Transmission repair deals too good to be true

Something about Doug Stouffer’s story sounded all too familiar. He took his truck to a transmission shop because the deal offered by the owner sounded good: a low $1,497 for repairs, a two-day turnaround and the work guaranteed.

But when Stouffer got his truck back five days later, he had to pay $2,500 (cash or cashier’s check only). The original problem wasn’t fixed, he says.

Yes, The Watchdog had heard this story before, but that was about a transmission repair shop in Denton, Texas. This happened at a Grand Prairie, Texas transmission shop.

As readers of the Fort Worth Star-Telegram Dave Lieber Watchdog column first learned, turns out that the same owner is involved — Larry Duncan. Duncan, 58, moved his Denton business to Grand Prairie. The Transmission and Auto Shop is in the 1800 block of South Great Southwest Parkway.

I first talked to Duncan in 2007 after a 22-year-old woman told me that he promised her a $1,000 repair and a two-day turnaround. Three weeks later, she had to pay $2,600 in cash to get her car back. It still didn’t work, she said.

After her story appeared, Watchdog readers reached out to her. One reader donated money for her repair. Several transmission shop owners offered to repair her car for free.

Duncan’s business has operated under other names, too — and Transmission/Engine Shop.

A frustrated customer took this secret photo of Larry Duncan

When someone calls the Grand Prairie shop, a taped message from Duncan promises, “We have a two-day turnaround on transmission work.” There are no qualifiers.

In a recent phone interview, Duncan told me: “Let me explain something to you briefly. I’m not going to spend a lot of time on this because this is crazy.

“The $1,497 price is providing everything is rebuildable. The man had things that were not rebuildable. He had to pay for those things. He clearly understood that.

“So for the two-day turnaround, when things are not rebuilt, we have to order those parts. It takes time for the parts to arrive. Of course, he was told that.”

Duncan sometimes faces angry customers, he says, but that’s part of doing business. He denies Stouffer’s claim that the transmission in question wasn’t properly fixed.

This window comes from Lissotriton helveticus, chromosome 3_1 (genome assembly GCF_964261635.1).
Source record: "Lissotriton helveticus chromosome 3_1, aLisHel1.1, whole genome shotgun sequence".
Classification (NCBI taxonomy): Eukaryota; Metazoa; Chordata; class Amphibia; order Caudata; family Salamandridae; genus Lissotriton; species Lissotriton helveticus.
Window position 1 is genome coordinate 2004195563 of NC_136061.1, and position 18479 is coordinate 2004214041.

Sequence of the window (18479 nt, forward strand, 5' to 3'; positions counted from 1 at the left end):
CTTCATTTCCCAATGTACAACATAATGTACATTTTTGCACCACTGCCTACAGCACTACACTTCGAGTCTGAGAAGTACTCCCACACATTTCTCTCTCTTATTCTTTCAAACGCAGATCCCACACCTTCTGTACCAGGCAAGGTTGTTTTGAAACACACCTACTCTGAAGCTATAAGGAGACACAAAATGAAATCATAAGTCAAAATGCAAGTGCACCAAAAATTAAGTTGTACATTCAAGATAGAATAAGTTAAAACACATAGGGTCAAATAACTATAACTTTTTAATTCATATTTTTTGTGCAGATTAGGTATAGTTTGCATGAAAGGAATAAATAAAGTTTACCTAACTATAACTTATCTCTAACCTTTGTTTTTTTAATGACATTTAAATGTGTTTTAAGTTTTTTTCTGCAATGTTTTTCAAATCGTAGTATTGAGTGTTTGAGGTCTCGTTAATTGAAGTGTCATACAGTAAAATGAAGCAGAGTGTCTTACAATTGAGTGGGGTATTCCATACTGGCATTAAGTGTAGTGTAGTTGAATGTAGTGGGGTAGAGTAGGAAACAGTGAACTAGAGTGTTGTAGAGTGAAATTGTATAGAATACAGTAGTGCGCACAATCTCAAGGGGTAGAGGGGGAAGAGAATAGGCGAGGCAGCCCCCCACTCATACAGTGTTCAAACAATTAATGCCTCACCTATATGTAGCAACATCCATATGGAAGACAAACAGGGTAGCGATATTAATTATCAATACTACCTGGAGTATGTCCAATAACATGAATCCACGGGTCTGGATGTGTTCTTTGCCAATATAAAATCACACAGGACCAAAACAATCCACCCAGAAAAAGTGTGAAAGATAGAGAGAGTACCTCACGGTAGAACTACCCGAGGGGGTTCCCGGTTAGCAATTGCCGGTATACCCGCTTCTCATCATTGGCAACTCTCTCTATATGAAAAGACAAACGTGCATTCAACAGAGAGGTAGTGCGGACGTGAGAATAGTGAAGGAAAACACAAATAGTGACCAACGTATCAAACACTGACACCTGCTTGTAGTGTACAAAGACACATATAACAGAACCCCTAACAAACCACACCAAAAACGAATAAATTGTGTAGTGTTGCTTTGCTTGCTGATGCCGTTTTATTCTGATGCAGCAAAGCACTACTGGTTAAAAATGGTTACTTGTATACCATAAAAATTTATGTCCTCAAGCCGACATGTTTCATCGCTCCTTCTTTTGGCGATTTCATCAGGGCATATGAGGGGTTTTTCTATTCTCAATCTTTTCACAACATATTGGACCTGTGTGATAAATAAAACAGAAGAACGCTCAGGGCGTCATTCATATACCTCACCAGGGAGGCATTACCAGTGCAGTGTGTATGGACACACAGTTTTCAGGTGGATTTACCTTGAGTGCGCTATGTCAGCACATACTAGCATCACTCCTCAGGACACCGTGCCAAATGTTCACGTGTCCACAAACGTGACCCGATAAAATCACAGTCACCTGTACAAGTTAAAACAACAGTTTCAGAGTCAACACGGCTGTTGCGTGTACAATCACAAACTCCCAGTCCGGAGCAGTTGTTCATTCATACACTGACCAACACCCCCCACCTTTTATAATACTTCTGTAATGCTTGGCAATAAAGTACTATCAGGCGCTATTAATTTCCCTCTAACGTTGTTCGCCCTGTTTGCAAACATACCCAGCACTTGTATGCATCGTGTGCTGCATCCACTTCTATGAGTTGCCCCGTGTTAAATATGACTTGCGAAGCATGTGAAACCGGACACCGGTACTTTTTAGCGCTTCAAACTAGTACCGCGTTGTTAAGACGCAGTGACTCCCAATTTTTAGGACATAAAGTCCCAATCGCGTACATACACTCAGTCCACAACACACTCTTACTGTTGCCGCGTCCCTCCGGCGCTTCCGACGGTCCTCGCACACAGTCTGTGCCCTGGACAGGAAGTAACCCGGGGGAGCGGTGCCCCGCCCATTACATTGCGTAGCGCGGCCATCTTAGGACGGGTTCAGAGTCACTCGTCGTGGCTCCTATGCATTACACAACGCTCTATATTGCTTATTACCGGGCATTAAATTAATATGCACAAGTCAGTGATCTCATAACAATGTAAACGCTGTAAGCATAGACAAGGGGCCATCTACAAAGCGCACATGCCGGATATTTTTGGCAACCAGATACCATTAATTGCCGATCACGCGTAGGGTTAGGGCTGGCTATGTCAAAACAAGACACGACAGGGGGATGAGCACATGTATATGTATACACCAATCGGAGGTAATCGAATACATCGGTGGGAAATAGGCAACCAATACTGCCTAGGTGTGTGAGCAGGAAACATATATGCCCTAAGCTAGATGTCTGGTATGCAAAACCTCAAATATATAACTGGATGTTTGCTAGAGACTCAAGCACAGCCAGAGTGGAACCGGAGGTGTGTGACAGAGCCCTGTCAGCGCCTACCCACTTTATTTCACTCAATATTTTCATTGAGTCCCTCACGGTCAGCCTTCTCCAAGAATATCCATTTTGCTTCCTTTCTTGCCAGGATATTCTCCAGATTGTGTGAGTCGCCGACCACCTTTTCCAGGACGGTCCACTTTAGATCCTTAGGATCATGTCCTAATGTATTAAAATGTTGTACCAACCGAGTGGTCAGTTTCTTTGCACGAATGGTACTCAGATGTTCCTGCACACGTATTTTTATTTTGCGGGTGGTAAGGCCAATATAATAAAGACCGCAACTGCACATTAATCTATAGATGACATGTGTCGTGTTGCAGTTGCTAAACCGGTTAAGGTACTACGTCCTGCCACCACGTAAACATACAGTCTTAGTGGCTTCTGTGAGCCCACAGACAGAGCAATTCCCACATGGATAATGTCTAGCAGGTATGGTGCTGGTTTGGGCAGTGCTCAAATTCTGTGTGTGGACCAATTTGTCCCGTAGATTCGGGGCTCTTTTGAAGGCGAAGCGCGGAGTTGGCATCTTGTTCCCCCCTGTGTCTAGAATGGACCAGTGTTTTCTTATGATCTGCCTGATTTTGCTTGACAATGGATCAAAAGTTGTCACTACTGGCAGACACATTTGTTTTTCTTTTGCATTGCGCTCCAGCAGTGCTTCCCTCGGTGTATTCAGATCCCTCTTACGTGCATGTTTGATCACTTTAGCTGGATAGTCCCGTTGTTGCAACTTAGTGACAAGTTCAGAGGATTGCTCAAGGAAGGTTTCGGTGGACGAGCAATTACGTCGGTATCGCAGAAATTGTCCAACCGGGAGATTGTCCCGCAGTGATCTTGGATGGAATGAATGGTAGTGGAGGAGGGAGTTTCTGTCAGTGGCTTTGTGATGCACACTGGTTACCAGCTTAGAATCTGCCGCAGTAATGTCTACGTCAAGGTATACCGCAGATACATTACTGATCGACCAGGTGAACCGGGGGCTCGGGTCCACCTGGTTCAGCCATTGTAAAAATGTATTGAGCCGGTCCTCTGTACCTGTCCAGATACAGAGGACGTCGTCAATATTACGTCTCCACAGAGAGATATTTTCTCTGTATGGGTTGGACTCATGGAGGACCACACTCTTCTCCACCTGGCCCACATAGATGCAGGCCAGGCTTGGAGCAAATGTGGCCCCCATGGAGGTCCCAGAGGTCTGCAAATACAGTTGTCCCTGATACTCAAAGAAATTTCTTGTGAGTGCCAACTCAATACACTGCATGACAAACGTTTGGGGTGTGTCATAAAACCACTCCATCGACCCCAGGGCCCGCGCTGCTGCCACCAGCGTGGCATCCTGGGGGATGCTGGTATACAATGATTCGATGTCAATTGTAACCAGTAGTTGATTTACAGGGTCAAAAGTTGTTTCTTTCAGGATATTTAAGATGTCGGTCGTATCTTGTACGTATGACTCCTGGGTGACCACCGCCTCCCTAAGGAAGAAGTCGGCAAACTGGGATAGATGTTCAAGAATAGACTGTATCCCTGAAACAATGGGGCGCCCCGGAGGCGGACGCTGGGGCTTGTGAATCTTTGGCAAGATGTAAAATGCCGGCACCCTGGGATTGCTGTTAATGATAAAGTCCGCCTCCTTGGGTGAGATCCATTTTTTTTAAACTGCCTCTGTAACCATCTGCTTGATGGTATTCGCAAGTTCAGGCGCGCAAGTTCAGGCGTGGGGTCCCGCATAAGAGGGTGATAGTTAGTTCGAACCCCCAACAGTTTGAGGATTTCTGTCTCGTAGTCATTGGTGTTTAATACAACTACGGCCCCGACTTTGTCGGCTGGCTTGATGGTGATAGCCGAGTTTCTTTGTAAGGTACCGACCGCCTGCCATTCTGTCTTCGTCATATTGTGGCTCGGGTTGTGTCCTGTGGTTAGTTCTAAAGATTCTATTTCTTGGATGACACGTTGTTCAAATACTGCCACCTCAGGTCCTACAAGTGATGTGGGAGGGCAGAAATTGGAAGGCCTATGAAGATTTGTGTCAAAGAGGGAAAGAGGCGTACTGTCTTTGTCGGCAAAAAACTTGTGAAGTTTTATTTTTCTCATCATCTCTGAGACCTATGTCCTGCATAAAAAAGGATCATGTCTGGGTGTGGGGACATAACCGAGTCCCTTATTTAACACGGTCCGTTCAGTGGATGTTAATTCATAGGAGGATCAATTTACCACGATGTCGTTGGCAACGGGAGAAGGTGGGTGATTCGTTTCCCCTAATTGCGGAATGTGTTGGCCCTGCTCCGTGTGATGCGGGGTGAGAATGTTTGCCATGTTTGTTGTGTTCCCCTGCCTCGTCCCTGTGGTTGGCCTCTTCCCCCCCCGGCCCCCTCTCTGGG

Although Duncan doesn’t explain all the details to customers when making his pitch, his paperwork that he asks customers to sign fully explains the rules in 46 lines of fine print beneath the vehicle information.

Stouffer says Duncan assured him that any added costs would increase the bill by a few hundred dollars. Turned out to be a thousand. Duncan says there’s no way he can know what the real price is until his techs take apart the transmission. “I’m not a messiah, so I can’t know what’s wrong with a vehicle.”

When Duncan called Stouffer and said the bill would increase by $800, Stouffer said, “I reluctantly agreed and actually felt like I didn’t have a choice.”

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What to do?

What can a vehicle owner do when facing a major repair?

The Better Business Bureau suggests getting bids from multiple shops. That’s smart advice that I now follow. Twice in the past year, I got bids. For one job, the original quoted price was $1,700, but I found a shop that would do it for $325.

On a second repair, I was given a $1,200 written estimate from a repair shop, but when I took it to a second shop, I was told that nothing was wrong with my car. When I returned to the original shop and explained what happened, I was told that the technician who made the estimate had been fired. So getting estimates for those two jobs saved me $2,600.

When it comes to a transmission repair, two readers shared what to do.

Robert Graves of Fort Worth taught me that a service department at a new-car dealer that specializes in that make of automobile is more likely to make an intelligent diagnosis because the techs know the vehicle. If a quoted repair price is too high, shop around for a better deal.

David Fusco of Arlington told me that if a car needs a transmission repair or other major work, the first stop should be a dealer to learn whether there has been a parts recall by the manufacturer. That might pay for part or all of the bill.

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Are you tired of fighting the bank, the credit card company, the electric company and the phone company? They can be worse than scammers the way they treat customers. A popular book, Dave Lieber’s Watchdog Nation: Bite Back When Businesses and Scammers Do You Wrong, shows you how to fight back — and win! The book is available at WatchdogNation.com as a hardcover, CD audio book, e-book and hey, what else do you need? The author is The Watchdog columnist for the Fort Worth Star-Telegram. Visit our store. Now revised and expanded, the book won two national book awards for social change. Twitter @DaveLieber

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